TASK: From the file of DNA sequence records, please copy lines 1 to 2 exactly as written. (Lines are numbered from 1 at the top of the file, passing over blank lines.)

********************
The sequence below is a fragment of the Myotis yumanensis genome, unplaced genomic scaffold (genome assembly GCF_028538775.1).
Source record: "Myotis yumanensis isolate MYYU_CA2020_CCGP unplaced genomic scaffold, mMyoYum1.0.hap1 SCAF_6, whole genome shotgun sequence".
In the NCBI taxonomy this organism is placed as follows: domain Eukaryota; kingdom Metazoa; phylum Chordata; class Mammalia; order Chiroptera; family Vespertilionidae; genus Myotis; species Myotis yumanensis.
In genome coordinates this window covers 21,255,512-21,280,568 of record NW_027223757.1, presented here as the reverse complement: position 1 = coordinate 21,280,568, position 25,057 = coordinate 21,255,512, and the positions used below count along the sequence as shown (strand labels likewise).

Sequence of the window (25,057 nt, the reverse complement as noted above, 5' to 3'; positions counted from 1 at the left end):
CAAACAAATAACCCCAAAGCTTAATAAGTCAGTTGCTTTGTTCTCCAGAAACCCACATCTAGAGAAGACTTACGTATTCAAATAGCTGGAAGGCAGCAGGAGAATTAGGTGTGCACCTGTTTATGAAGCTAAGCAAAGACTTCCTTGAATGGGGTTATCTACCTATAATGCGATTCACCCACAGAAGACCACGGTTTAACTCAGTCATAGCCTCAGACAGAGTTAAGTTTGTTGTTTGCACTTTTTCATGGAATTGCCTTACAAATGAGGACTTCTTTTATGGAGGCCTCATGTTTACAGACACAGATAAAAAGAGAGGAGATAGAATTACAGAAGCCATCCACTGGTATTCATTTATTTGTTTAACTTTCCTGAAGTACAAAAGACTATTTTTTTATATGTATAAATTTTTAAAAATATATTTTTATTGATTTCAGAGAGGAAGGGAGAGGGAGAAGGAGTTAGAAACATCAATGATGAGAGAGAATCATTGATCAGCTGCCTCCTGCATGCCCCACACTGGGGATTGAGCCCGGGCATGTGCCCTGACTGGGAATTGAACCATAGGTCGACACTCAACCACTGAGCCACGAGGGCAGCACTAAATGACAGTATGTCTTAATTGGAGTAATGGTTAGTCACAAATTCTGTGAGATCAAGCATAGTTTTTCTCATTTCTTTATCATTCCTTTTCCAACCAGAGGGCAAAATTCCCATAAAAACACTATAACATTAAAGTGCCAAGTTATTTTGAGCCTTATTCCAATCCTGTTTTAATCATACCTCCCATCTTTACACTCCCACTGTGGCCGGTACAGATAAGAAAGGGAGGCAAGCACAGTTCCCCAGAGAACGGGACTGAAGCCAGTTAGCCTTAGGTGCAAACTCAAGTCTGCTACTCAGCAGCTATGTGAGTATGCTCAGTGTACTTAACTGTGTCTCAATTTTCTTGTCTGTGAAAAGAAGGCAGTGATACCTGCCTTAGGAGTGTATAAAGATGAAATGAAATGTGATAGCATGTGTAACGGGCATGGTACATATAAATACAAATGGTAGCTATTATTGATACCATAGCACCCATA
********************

The sequence below is a fragment of the Myotis yumanensis genome, unplaced genomic scaffold (genome assembly GCF_028538775.1).
Source record: "Myotis yumanensis isolate MYYU_CA2020_CCGP unplaced genomic scaffold, mMyoYum1.0.hap1 SCAF_6, whole genome shotgun sequence".